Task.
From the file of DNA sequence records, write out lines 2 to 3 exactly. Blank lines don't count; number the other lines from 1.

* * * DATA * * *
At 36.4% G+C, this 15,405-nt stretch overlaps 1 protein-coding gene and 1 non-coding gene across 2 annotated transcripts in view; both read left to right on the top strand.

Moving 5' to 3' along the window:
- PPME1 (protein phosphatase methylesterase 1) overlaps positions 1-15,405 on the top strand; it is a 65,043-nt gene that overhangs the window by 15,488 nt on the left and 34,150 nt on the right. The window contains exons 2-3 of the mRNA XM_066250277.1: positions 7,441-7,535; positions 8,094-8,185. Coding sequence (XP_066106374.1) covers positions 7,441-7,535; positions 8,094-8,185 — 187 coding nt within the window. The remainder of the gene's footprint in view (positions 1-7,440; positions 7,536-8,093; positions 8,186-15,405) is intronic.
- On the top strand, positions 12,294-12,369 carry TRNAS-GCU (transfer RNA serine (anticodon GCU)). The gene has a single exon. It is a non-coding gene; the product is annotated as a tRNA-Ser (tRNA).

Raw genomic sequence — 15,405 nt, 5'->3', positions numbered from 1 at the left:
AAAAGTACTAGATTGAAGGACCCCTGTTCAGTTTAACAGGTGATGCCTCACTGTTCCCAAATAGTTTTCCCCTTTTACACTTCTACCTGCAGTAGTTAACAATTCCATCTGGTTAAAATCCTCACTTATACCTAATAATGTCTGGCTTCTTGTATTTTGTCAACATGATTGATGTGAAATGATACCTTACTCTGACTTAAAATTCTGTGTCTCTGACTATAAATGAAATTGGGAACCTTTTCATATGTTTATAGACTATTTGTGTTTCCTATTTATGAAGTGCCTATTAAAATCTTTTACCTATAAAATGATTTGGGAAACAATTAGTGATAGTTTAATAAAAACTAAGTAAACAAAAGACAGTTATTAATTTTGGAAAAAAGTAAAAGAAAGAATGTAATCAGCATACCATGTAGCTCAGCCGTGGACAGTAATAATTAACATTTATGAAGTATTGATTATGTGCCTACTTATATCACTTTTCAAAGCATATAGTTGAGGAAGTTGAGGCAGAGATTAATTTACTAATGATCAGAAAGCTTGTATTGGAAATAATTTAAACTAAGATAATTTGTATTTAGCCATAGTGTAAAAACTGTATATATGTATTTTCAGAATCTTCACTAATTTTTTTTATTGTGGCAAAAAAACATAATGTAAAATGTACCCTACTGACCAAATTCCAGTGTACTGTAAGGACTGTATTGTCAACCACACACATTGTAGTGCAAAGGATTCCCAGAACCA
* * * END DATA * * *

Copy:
Moving 5' to 3' along the window:
- PPME1 (protein phosphatase methylesterase 1) overlaps positions 1-15,405 on the top strand; it is a 65,043-nt gene that overhangs the window by 15,488 nt on the left and 34,150 nt on the right. The window contains exons 2-3 of the mRNA XM_066250277.1: positions 7,441-7,535; positions 8,094-8,185. Coding sequence (XP_066106374.1) covers positions 7,441-7,535; positions 8,094-8,185 — 187 coding nt within the window. The remainder of the gene's footprint in view (positions 1-7,440; positions 7,536-8,093; positions 8,186-15,405) is intronic.